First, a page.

More recent arrivals are less likely to reject their surrounds. Only two big resorts have been permitted to build on the Isle of Pines and they both blend in. Le Méridien and Oure Lodge feature hut-style accommodation that runs to the beach. Ruled by a traditional council, the island is unspoilt by jet skis or helicopters. "Tell people about it," Roots urges. "When I tell people I live in New Caledonia, they think I'm very strange."
Perhaps the finest style of travel here harks back to Cook's day, perhaps even further to the tribesmen who bobbled across uncharted seas in pirogues. The number of tall masts in the Noumea marina attest to the claim that New Caledonia has the highest rate of boat ownership in the world. Paying customers can enjoy a few more luxuries than those of Cook's day. For one, Gilles, the captain of the luxury catamaran Tere, won't force you to eat onions and cabbage every day. The only privation is the need to pump the toilet after use.
Gilles wants to sail to Australia one day, a popular route. He and his mate Dominique are there so that you and the other passengers do pretty much nothing, except lounge on the netting at the boat's bow, gaze at the mainsail catching the breeze above and fail as a lookout for dolphins and turtles. You can overindulge on the tuna sashimi lunch, a fish the pair bagged the day before, or nibble on the chicken and beef cold-cuts. Gilles and Dominique are imperturbable - it seems they have been asked every stupid question before.
Pulling into the bay at Oure Lodge the night before, the only reference point in the inky dark was the light atop the 17m mast. A glass of Champagne was had before the rubber ducky journey to shore for a beach dinner with Jean-Francois Debon, the manager of Oure Lodge. Debon, who said the island was free of feral animals, argued that this was the most beautiful of all settings he has worked at. Arising on-board the next morning (having dreamt of enclosed places) suggests that Debon was not spinning a line.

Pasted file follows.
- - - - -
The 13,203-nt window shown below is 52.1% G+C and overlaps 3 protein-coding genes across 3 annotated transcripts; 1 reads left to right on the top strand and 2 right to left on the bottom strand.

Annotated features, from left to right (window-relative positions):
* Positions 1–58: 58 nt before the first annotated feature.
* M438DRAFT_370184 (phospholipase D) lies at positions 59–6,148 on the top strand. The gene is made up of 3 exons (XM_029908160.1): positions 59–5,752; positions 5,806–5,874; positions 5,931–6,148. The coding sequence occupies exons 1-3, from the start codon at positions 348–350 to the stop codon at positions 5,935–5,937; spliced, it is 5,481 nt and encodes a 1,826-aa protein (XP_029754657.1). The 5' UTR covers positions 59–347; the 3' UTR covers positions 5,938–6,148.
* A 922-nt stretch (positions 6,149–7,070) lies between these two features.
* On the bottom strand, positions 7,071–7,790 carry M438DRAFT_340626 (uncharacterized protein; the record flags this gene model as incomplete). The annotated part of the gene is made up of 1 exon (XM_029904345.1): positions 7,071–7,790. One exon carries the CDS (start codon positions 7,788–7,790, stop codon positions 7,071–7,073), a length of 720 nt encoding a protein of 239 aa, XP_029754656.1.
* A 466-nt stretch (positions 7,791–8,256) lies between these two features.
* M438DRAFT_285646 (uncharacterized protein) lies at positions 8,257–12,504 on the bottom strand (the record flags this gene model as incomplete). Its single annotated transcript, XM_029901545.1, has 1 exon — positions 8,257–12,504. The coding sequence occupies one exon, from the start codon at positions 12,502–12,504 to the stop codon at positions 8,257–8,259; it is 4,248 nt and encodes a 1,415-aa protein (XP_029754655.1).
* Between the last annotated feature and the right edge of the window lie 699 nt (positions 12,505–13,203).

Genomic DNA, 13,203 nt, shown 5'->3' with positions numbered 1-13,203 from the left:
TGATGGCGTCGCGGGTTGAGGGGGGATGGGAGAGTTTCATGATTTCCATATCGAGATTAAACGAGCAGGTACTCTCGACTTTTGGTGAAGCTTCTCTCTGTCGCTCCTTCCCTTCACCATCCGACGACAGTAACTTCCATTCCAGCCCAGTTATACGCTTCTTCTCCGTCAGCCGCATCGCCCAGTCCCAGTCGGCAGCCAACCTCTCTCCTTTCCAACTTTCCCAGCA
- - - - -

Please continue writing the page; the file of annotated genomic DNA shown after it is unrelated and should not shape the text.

The palms and pines on shore sway. Coconuts nestle like pea pods above, and you wonder whether there is a name for a fear of coconuts clonking you from a great height. This sight is the defining allure of the Isle of Pines. This inlet is one of dozens to be discovered. Gilles and Dominique raise the anchor, wind winches and politely suggest you avoid a far more likely calamity than coconutclonking, and get out of the way before they swing the boom.
You head to Brush Island, anchoring about 200m from shore. The coral growths rise dark among the blues. With flippers and snorkels you paddle about in waters unusually clouded despite their translucence. Yet some sights cannot be mistaken, such as the slow loop of black and white stripes ahead. Sea snakes are among the most poisonous serpents in the world: the upsides are that they are very placid and possess mouths too small to penetrate the skin, unless they strike between the fingers or the tips of the ear. The statistical likelihood of fatality is very low.
The beach is almost deserted, apart from two Japanese tourists who wear life jackets and frolic in 15cm of water. The five or six catamarans anchored off shore for the day are the only marks of civilisation. You half expect Gilligan to emerge from the palms. Or, better yet, Mary Ann. Gilles ferries cameras, sunscreen and cigarettes from the catamaran to shore, forever gracious no matter how frivolous the request.
Catamarans in New Caledonia can be hired without a crew. Yet after several days of pampering, the inclination to do anything for yourself wanes. You are one of many thousands to visit these parts since Captain Cook popped in more than 230 years ago, but the unspoiled nature of the sights inspires a grandiose sense of exploration. You can dabble in these waters for more than a week, visiting bays and beaches where time does not matter. You can sit on deck each night and ask Gilles if there is any more beer, knowing that there will be. Cook may have been first, but he was slumming it.